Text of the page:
‘It’s not the heat, it’s the dust’
Following the success of Armand Hammer's new project Fahad Al-Amoudi revisits one of billy woods' most iconic albums...
Hiding Places album cover
Throughout his entire discography, billy woods has been a master at writing the ‘haunting’, the feeling of ‘post-trauma’ and it takes centre stage on his sensational album, Hiding Places, each track an attempt to house memories left in ruin. Hiding Places is no requiem, it is the taut and hollow mouth pinned open after the lightning shriek has divided the night into survivors; it gives form to the crouched bodies of dust, bent at the knee, accented by the wooden beams of the album cover’s abandoned building. This album resides in all the hiding places we claim as our own; finger curling around cutlery, marbled at the bottom of a biscuit tin, ringing in the marrow of a joystick, smoothing its sibilance of hair under wave caps. What we get on Hiding Places has little to do with chronology, or narrative, instead woods takes on the mantle of a scout visiting a place in turmoil as he grapples with an unspoken and inevitable reckoning. It’s not the heat, it’s the dust.
There is grief, hatred, comedy, longing and love coursing through every line of Hiding Places. Ornate bars, filled with molecular detail, decorate the verses on many songs. We are told of the arcade machine, and playing with joysticks long after the GAME OVER banner has flashed over the screen; the fragments of reported speech shrugging off threats of flight and narrow misses; of dethroned kings pacing the outskirts of their palaces, jumping out their skin at the sound of a ringtone. And yet, despite these visceral images of liminality, futility or retribution, they are short lived. Very few of the narrative elements of Hiding Places are given any time to breathe, and in their place, we are given the shadow of that emotion, a flavour of that ringing anxiety. In the opening song, ‘SpongeBob’, woods gives us one of the very few extended narrative moments where an entire verse is dedicated to the illness of a family member.
Overseas connection choppy, she’s getting worse/ your sister talked to the nurse, everybody in church/ everybody wants to know if you coming, but they won’t say the words/ your days feel rehearsed, nights come back in short bursts… got my Afri-call card, but Aki did lotto first
In his bars, the lens is always slightly off centre. The shadow justifies the image in the way the wound defines the weapon. Instead of choosing to speak about illness, woods talks about the response to this collective traumatic experience, giving us an understanding of his family’s hope, his own guilt, separation and the expected performance. In spite of all this fragmentation and paralysis, woods’ brother is still hopeful enough to try his luck with the lottery, showing an undertone of hope (misplaced or not). Although ‘Spongebob’s’ opening sequence disguises itself as a meta commentary on woods’ career with a few comedic asides— ‘too scared to write the book, took it, put it in the hook of a song, no one listened to it, looks like I wasn’t wrong’— his imagery and obfuscation of any kind of narrative logic reveals a much deeper loss underpinning Hiding Places. ‘SpongeBob’ asks questions about faith, about the codified bond between God and humans and it speaks volumes that images of gambling are played against images of church; a conflict emphasised best in the hook's final exclamation, ‘You Promised!’ On ‘SpongeBob’ the contract of faith has been broken and woods is left questioning what he can put his faith in.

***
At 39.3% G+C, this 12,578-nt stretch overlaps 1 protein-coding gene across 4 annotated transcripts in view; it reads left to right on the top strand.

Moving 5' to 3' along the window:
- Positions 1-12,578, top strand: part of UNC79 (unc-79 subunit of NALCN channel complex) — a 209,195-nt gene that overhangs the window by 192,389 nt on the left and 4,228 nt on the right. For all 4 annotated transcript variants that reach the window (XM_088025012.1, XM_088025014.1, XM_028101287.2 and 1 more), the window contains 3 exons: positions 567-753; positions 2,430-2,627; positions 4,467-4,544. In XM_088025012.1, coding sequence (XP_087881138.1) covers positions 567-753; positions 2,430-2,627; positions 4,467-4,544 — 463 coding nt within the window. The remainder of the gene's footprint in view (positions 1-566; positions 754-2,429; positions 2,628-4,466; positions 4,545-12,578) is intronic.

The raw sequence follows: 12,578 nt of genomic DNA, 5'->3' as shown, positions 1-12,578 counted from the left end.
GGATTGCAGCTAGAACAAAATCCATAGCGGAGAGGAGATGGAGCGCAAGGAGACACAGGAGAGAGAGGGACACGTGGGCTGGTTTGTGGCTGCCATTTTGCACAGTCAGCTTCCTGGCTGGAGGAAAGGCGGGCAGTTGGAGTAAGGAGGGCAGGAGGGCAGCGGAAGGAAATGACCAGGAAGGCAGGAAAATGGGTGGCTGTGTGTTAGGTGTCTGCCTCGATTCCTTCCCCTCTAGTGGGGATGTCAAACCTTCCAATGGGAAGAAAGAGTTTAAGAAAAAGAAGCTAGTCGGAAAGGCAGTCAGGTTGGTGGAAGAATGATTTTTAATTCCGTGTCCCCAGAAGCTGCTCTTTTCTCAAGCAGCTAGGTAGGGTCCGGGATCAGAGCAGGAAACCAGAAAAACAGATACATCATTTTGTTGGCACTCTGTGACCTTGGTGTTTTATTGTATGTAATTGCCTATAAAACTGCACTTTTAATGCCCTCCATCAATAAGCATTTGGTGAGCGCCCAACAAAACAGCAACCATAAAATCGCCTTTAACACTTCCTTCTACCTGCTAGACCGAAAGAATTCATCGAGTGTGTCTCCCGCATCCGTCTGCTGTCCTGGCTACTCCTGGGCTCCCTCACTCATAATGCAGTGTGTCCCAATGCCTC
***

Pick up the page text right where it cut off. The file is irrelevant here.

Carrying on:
This is a theme that creeps up a few songs later with ‘Checkpoints’ and ‘A Day in a Week in a Year’, the former a song that hinges around the image of hedging your bets in order to survive. ‘Checkpoints’ begins with the hilarious extended punchline, ‘If you haven’t heard a word in ten years assume me dead… or a guest of the feds… or cultivated a better class of friends’ introducing woods’ impetus to play out every outcome and see where it takes him. The image recurs on ‘A Day in a Week in a Year’ with these lines,
If I lose, it was rigged/ I’m the man if I win/ before settling on a narrative I took em all for a spin…
Just like God’s abandon on ‘SpongeBob’ we find another image of being left behind on ‘Checkpoints' and new album-wide themes of voyeurism and racial discrimination leading to a war cry against corrupt leadership. There are subtle parallels between the contracts of faith on ‘SpongeBob’ and the social contract on ‘Checkpoints’ with a distinct anti-colonial flavour that woods has always infused in every project. It may not matter that the ‘dethroned king’ on the song is not mentioned by name, it only matters that we ‘dig the pits.’
Between ‘SpongeBob’ and ‘Red Dust’, woods spends the best part of half an hour scoring an emotion, writing into this feeling of longing and telling us all the things that were not said. Hiding Places is a photo negative. It’s about a man returning to the scene of the crash and running his finger across the window sill, ‘prising every board from the floor’ and lingering in the moments of eerie abandon. In this sense woods almost offers himself up as bait for historical grievances. Nowhere can this be seen more clearly than on ‘Houthi’ when woods painfully separates himself from his shadow as an offering to ‘the mice, the rats, whatever’s in the pipes’. It’s a zero-sum game; what goes up must come down and throughout the songs on Hiding Places there is this sense that what is hidden will be flushed out and what is celebrated will be mourned. The speaker lives their life much like an apparition on ‘Houthi’, evoking the reclusive figures of Miss Havisham and J.D Salinger, and revels in the tension between transience and paralysis. On the hook, woods injects this threat of flight against the haunting image of decaying bodies hanging in suspension at the window. It’s this tension that fuels the power of ‘Houthi’, that underpins the central warning of the song– you may never stop running. After the album’s release woods talked about the process of the album as being ‘cathartic’ as well as difficult to make, having to return to a place ‘once those emotional ties have been cut.’ There is a lot left unresolved all-over Hiding Places and the album really leans into themes of vengeance. There is a reckoning weaving its camouflage all over the album’s spider holes. On ‘Bedtime’, a song about gendered violence woods witnessed growing up, we get a visceral glimpse at this retribution…